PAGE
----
Enlightened Diagnosis (EnDx), a company represented by a team of University of Notre Dame graduate students, earned second place in the 2015 Brown Forman Cardinal Challenge at the University of Louisville. The competition included 12 teams as finalists from university entrepreneurship programs around the world.
EnDx presented a business plan for a new device called Reveal3DTM that better analyzes and images breast cancer tumor biopsies than traditional methods. The device was developed by Notre Dame researchers Siyuan Zhang, the Nancy Dee Assistant Professor of Cancer Research, Jeremiah Zartman, assistant professor of chemical and biomolecular engineering, and David Hoelzle, assistant professor of aerospace and mechanical engineering. The student team charged with creating the business plan included Chief Technology Officer Scott Manwaring (MBA ’15) and Chief Financial Officer Colin O’Toole (MSA ’15), as well as graduate students from biological sciences, law and entrepreneurship.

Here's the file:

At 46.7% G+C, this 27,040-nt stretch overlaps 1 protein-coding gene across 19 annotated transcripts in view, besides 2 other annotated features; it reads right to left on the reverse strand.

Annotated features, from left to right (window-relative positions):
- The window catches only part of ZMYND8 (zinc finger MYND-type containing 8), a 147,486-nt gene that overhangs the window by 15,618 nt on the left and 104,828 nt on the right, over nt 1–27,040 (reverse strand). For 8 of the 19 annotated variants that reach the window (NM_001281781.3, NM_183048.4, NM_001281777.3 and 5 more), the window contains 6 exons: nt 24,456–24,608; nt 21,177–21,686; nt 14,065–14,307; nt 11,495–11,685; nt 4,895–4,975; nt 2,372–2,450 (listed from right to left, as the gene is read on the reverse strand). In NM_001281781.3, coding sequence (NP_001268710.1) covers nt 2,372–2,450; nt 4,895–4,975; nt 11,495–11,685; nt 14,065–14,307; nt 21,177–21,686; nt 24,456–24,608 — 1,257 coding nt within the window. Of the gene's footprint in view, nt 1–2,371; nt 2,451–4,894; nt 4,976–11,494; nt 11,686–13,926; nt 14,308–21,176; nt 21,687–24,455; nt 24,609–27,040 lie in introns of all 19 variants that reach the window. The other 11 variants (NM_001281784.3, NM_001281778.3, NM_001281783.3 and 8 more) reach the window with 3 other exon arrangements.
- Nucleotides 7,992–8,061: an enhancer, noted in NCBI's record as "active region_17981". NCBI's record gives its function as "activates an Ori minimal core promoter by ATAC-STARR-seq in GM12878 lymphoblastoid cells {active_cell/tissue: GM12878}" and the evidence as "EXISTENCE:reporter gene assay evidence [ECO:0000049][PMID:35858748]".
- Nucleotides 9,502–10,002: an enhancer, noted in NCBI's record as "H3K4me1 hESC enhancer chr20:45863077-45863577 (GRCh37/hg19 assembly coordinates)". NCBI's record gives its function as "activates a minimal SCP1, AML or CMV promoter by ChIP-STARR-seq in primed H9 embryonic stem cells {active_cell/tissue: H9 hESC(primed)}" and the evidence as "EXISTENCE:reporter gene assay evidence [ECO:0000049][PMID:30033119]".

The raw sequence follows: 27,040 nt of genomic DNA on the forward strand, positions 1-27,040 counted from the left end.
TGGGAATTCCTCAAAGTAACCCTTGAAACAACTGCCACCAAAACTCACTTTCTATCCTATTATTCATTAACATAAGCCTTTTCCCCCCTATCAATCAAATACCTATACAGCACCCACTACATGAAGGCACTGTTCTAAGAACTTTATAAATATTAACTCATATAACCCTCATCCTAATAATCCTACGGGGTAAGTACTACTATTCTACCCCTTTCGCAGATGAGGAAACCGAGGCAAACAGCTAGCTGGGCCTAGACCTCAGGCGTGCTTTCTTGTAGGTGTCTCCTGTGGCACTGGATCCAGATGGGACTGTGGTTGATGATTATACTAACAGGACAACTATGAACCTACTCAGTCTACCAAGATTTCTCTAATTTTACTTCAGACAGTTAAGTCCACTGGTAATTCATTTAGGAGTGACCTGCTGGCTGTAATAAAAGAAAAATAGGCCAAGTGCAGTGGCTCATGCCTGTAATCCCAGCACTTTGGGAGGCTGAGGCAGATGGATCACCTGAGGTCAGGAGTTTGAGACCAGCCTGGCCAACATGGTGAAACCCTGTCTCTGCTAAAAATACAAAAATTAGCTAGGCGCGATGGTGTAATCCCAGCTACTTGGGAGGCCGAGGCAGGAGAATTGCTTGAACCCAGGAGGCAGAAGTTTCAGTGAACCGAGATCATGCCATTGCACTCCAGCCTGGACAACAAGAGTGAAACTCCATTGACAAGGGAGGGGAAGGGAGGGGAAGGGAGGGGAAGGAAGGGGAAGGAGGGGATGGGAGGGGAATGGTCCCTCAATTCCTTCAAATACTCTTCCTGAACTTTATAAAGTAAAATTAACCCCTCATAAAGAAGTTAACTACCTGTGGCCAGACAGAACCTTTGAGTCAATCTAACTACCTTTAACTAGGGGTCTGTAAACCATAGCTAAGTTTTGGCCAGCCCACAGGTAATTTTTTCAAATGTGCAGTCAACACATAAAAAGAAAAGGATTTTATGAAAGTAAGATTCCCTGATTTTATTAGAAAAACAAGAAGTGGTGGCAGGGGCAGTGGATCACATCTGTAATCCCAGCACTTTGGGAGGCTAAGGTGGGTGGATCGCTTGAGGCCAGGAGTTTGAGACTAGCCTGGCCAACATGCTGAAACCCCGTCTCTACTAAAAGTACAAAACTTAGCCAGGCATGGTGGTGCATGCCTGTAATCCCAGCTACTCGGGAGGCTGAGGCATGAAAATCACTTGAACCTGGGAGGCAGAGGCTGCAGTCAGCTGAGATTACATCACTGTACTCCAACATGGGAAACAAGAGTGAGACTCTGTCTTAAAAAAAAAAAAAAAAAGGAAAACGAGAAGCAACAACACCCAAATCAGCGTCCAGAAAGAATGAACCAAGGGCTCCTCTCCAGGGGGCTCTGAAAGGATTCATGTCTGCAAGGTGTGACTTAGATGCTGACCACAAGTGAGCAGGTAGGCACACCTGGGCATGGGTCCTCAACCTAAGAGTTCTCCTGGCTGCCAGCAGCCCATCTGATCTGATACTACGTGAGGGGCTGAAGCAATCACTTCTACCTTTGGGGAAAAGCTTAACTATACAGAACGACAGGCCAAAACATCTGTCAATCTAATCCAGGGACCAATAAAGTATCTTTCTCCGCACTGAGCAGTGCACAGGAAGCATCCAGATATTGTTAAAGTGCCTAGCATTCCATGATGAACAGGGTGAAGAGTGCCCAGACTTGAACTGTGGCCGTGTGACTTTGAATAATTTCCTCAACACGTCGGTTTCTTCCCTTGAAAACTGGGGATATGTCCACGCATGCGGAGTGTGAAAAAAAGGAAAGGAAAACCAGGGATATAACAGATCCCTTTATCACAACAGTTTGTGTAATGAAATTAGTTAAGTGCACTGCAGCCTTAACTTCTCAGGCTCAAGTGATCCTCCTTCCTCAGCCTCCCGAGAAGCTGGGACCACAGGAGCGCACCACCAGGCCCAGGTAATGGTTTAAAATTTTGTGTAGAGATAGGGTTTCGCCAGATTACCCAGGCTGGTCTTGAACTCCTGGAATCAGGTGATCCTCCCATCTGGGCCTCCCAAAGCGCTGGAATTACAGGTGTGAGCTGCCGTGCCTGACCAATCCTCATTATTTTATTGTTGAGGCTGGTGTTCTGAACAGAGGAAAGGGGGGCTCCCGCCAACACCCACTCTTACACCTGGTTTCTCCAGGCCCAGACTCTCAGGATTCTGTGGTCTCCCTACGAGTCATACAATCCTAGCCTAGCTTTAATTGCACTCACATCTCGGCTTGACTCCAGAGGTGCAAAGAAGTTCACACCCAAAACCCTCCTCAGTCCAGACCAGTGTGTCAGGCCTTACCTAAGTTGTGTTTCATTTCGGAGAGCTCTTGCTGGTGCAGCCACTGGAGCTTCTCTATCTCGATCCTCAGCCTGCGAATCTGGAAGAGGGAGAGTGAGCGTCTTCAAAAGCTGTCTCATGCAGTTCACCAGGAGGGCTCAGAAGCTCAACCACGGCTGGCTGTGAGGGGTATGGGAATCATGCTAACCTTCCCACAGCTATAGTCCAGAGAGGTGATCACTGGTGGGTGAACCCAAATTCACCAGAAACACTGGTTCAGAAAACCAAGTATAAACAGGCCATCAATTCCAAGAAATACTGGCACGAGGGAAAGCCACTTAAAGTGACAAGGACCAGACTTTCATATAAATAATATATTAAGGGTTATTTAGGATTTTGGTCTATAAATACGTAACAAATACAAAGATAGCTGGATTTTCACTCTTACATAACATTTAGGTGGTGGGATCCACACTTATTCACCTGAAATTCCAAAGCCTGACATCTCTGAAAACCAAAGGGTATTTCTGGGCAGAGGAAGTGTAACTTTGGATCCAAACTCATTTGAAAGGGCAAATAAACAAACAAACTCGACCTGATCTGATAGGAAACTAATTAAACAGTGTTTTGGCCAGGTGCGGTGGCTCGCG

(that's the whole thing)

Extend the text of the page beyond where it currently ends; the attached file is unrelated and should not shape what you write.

Smart Woman Securities (SWS) is a new student organization that provides Notre Dame undergraduate women with a strong foundation in finance and investment strategy. The aim is to help them better control their financial futures, said Eliza Moore (FIN ’15), CEO of the SWS Notre Dame chapter. “We want to make sure that women have the skills and knowledge necessary to feel comfortable managing their own money,” said Moore. “We also want to educate them more about opportunities in the financial industry and the business world and connect more women at Notre Dame.”
Suzanne Fitzpatrick (FIN ’15) serves as SWS co-chief investment officer. Associate Management Professor Katherine Spiess is the group’s faculty adviser.